I have a slight problem with this. If you've ever, as a writer, had to face your audience, at a Q&A session, after a reading or the screening of the film adaption of a story based on historical record, then you'd realise that everyone simply wants to know where the facts end and where the fiction begins. "Mr McCarten, can I ask... how much of this story is true?" It's as if the audience has put on hold their emotional reaction until confirmation is delivered that the key scenes that moved them — the key ones, the ones that depict the hero taking up a knife and stabbing, or opening the vault to steal millions, or sending the telegram that will alter the world — whether they actually happened. If they did, then the reader/viewer is all yours: you have a devotee at once. But if you reply, as on occasions I have had to do, "Well, I have played slightly fast and loose with that bit"  the moan in the crowd is pronounced and prolonged, I can assure you. The gumption is not lacking in the writer, I would claim, but in the reader. To address their lack of gumption - for the writer has already proved his licentious credentials by writing of the unhistorical historical in the first place - the Author's Note tries to embolden the reader. It's not an apologia, it's an analeptic. I argue here that the Author's Note is a courtesy to the reader, no more, and that Mr McCrum is bowling something of a wide ball, and I plead for the referee to raise a judicious finger and award one meagre run to the lonely batter.

Anthony McCarten.

Anthony McCarten’s novels have been translated into fourteen languages. His collection of short stories, A Modest Apocalypse, was shortlisted for the Heinemann Reed Fiction Award in 1991. Death of a Superhero won the 2008 Austrian Youth Literature Prize and was a finalist for the German Youth Literature Prize. He has published five novels to date and also written numerous stage plays, including co-writing the world-wide success Ladies Night, which won the prestigious Molière prize, the Meilleure Pièce Comique in 2001. While most of his novels have been turned into successful feature films by other film-makers, McCarten directed Show of Hands himself, as well as his adaption of his stage-play, Via Satellite.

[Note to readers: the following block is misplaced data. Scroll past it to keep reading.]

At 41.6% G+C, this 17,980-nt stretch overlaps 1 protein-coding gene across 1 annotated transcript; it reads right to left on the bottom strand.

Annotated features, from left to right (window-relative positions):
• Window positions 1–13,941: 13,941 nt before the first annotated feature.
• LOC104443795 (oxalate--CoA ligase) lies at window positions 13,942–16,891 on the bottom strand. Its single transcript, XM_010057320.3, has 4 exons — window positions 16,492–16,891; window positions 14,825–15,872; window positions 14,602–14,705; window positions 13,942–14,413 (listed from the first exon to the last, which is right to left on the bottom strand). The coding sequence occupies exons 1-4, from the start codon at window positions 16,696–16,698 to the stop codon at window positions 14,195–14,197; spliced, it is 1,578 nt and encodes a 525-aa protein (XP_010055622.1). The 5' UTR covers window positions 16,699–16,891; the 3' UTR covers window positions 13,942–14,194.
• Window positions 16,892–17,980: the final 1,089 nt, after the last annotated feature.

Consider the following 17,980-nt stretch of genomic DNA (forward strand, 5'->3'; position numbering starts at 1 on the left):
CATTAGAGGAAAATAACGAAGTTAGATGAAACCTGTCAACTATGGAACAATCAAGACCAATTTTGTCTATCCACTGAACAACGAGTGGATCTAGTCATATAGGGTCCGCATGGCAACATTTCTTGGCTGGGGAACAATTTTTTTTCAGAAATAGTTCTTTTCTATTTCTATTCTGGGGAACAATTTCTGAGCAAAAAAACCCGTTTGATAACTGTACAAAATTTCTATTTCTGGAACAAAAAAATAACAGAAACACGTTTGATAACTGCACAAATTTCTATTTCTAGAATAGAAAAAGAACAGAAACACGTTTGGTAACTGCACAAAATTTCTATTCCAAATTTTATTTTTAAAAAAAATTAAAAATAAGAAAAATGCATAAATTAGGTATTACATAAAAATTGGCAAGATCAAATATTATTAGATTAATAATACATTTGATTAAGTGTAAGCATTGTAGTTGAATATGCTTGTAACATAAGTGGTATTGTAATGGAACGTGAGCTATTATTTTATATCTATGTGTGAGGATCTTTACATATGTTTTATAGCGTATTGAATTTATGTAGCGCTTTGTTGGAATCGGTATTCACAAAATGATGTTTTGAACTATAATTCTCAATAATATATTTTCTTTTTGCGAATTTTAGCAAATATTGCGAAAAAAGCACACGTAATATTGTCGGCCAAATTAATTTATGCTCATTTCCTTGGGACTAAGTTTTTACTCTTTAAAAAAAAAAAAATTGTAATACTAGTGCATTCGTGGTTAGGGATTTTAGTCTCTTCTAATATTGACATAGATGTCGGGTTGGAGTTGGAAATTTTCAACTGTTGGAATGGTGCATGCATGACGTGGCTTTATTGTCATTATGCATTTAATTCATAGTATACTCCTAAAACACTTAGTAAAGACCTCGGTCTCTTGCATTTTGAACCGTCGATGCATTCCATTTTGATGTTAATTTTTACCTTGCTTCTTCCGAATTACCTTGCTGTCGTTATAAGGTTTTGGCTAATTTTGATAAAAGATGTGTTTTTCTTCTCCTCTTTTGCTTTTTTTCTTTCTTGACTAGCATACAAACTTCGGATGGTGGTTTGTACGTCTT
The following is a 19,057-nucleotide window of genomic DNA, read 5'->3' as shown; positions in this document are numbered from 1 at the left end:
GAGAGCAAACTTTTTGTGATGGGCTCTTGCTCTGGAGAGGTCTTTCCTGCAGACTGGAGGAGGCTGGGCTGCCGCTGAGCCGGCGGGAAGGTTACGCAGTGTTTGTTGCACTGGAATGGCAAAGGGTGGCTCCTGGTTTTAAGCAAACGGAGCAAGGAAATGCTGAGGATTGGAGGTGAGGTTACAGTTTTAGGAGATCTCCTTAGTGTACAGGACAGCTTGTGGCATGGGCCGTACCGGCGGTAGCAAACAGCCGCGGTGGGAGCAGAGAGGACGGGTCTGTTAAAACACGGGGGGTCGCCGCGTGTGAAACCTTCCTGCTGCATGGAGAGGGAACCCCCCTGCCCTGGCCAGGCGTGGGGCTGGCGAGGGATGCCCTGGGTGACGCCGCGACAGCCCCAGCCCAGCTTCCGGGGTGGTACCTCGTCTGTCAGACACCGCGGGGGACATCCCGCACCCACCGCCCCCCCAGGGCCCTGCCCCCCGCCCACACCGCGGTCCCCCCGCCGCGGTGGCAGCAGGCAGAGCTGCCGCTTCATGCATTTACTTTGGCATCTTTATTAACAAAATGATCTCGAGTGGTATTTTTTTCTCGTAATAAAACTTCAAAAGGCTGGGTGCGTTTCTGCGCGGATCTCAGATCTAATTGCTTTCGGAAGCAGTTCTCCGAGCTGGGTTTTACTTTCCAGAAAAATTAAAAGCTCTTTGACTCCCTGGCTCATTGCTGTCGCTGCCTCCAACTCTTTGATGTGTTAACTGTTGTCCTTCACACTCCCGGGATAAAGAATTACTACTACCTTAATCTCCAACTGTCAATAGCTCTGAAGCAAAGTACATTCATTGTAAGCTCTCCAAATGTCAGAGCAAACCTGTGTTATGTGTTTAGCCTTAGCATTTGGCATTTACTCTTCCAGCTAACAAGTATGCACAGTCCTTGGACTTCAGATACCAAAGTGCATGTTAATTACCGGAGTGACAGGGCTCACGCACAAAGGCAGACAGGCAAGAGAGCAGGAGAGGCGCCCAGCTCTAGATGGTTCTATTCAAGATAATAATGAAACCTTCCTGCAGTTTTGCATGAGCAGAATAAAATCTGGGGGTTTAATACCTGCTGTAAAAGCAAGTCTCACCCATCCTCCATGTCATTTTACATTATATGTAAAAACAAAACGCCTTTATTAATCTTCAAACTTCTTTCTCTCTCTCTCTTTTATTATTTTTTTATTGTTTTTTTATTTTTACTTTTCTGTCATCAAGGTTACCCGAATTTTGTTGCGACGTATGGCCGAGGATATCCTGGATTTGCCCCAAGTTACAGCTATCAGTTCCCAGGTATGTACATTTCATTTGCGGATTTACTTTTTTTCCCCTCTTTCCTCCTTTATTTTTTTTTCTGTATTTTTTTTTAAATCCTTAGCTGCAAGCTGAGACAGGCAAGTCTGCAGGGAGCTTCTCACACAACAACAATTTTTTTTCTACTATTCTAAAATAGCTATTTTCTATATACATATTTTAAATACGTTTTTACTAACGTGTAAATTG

Monday, January 30, 2012

Imagining reality

Robert McCrum considers an issue that this blog has touched on more than once: the troubling need in our contemporary cultural climate for fiction to pass itself off as 'authentic' - increasingly in terms of factual authenticity. He quotes from the author's note in Andrew Miller's Costa-winning Pure: 'This is a work of imagination, a work that combines the actual with the invented' and notes the 'queasiness' of this apparent sense of the need for a defence of the novelist's right to invent, imagine and play fast and loose with historical and social fact. As McCrum says, 'When the novel was young and confident, inventiveness was its raison d'etre. Not now.' David Edgar's recent piece in The Guardian made reference to the extent to which this trend has affected radio drama even more strongly, with its proliferation of factually-based plays about well-known events or disasters or incidents in the lives of famous people. And of course we needn't mention the dreary ubiquity of 'reality' TV shows.

It's interesting. On the one hand we have this over-dependence on the comfort of 'fact', and on the other the fantasy worlds of Harry Potter and virtual gaming. What we can't seem to deal with is the inventive re-imagining of our recognisably real world that makes us look at it differently and uncovers truths we may not have previously noticed. This, ironically, is not an embracing of reality but a withdrawal from it.